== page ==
Opportunities to leverage observational data for precision medicine research are hampered by underlying sources of bias and paucity of methods to handle resulting uncertainty. We outline an approach to account for bias in identifying comorbid associations between 2 rare genetic disorders and type 2 diabetes (T2D) by applying a positive and negative control disease paradigm.Research Design:
Association between 10 common and 2 rare genetic disorders [Hereditary Fructose Intolerance (HFI) and α-1 antitrypsin deficiency] and T2D was compared with the association between T2D and 7 negative control diseases with no established relationship with T2D in 4 observational databases. Negative controls were used to estimate how much bias and variance existed in datasets when no effect should be observed.Results:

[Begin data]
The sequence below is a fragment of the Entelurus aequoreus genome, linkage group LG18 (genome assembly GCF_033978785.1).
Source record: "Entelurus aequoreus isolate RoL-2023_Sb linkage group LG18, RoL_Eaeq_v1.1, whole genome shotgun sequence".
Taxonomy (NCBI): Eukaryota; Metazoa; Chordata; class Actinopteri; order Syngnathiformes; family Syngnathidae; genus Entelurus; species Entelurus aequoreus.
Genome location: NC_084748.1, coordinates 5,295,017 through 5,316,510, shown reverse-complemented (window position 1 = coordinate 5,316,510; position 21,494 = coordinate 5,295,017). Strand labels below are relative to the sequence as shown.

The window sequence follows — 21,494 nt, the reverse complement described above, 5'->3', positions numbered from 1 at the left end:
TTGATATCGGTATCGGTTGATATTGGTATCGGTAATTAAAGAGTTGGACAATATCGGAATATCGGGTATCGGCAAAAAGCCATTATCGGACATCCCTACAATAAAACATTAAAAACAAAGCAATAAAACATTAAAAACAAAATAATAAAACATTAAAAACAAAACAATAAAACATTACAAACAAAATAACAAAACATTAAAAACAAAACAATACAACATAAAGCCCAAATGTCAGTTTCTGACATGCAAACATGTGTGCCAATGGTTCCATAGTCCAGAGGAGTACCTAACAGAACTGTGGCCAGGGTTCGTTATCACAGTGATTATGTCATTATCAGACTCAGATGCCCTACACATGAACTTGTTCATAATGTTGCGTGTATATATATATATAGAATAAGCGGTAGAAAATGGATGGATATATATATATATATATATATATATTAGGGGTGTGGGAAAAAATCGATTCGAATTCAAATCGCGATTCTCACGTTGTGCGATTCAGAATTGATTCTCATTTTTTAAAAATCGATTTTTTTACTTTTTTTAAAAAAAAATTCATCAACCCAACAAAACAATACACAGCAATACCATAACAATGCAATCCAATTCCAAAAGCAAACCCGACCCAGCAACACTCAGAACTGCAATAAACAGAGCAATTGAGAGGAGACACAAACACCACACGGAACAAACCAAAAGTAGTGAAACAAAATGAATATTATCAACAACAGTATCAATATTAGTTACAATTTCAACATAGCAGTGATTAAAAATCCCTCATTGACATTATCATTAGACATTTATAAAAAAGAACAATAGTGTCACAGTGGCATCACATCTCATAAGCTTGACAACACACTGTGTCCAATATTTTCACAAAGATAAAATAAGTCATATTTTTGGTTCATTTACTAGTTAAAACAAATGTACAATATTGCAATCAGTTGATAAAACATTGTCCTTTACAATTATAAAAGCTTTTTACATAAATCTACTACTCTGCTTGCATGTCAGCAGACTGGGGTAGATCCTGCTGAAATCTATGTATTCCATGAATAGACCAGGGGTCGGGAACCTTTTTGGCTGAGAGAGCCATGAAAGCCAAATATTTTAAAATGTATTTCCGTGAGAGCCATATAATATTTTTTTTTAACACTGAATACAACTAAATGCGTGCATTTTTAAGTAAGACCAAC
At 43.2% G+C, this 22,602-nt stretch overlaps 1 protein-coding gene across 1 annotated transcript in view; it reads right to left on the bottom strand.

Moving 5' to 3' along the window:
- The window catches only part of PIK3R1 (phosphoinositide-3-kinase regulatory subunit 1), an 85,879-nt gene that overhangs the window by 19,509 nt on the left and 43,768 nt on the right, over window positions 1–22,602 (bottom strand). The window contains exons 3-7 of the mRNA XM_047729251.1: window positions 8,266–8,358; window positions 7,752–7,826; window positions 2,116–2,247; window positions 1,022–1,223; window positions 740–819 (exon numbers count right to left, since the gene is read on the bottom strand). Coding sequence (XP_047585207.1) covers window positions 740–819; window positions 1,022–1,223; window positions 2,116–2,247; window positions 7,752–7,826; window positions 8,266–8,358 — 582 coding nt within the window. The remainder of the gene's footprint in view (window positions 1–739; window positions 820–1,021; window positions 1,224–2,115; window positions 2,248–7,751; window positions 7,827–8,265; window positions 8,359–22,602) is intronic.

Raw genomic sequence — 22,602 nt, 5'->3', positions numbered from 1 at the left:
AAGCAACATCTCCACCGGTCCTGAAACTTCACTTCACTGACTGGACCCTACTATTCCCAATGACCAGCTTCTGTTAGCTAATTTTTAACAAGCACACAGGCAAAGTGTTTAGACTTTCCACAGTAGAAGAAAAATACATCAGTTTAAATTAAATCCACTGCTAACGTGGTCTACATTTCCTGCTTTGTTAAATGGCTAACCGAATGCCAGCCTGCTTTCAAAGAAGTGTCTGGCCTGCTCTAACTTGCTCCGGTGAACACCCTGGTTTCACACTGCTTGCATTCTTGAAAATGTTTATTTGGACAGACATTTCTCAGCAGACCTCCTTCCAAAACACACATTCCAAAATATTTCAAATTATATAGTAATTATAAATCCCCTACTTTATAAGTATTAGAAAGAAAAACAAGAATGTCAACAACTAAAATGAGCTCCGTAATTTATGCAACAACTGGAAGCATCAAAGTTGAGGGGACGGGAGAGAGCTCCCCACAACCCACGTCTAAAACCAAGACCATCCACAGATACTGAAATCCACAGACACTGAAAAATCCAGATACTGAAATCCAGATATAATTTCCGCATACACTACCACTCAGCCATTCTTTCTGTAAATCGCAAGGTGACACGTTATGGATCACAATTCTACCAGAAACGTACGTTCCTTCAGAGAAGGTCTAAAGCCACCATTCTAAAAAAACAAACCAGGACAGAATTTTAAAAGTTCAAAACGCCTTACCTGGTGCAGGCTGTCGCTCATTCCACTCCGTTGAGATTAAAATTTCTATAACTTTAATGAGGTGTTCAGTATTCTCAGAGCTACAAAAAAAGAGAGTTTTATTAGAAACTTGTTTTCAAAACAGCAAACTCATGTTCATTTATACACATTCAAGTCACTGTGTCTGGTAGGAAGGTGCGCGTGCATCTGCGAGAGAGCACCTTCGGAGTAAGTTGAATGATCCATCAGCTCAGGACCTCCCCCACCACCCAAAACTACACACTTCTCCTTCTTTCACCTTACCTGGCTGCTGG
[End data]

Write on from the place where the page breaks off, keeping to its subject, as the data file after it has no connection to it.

Unadjusted association for common and rare genetic disorders and T2D was positive and variable in magnitude and distribution in all 4 databases. However, association between negative controls and T2D was 200% greater than expected indicating the magnitude and confidence intervals for comorbid associations are sensitive to systematic bias. A meta-analysis using this method demonstrated a significant association between HFI and T2D but not for α-1 antitrypsin deficiency.Conclusions:
For observational studies, when covariate data are limited or ambiguous, positive and negative controls provide a method to account for the broadest level of systematic bias, heterogeneity, and uncertainty. This provides greater confidence in assessing associations between diseases and comorbidities. Using this approach we were able to demonstrate an association between HFI and T2D. Leveraging real-world databases is a promising approach to identify and corroborate potential targets for precision medicine therapies.